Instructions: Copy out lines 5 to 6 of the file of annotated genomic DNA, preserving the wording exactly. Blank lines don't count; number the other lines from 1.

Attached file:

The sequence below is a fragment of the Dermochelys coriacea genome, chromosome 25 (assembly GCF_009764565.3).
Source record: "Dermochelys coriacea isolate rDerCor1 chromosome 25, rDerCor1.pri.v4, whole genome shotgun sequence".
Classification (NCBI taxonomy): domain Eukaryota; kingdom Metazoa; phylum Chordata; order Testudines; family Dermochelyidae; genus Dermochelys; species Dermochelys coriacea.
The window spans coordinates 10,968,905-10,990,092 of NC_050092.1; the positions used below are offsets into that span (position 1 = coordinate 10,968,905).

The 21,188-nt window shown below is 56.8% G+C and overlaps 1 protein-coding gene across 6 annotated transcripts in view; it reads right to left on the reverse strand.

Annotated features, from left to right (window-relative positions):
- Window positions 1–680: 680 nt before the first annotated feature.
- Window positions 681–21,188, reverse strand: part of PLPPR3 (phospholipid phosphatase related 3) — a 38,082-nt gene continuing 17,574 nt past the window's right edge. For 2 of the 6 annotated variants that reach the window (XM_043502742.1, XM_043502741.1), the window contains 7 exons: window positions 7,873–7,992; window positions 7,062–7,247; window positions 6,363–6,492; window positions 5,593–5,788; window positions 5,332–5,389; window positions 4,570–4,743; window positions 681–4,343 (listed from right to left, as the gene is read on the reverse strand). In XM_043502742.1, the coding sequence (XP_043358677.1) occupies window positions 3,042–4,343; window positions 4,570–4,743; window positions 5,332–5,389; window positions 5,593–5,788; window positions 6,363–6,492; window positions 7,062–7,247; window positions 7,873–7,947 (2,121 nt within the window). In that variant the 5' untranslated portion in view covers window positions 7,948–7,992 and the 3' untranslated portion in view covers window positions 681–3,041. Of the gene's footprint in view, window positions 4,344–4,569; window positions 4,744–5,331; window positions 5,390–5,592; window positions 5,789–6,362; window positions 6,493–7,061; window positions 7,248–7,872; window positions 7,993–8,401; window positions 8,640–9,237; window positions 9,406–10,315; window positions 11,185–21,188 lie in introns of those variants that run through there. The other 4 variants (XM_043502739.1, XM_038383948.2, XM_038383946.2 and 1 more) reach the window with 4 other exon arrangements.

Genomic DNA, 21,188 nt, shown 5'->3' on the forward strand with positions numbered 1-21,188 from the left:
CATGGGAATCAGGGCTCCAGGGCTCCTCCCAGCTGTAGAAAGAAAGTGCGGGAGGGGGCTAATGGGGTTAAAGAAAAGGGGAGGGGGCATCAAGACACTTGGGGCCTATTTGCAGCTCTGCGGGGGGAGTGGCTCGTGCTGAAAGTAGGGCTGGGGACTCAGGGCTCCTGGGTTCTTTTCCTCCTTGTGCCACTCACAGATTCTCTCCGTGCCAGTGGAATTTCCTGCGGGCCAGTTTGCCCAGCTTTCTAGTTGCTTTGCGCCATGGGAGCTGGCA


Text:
The 21,188-nt window shown below is 56.8% G+C and overlaps 1 protein-coding gene across 6 annotated transcripts in view; it reads right to left on the reverse strand.

Annotated features, from left to right (window-relative positions):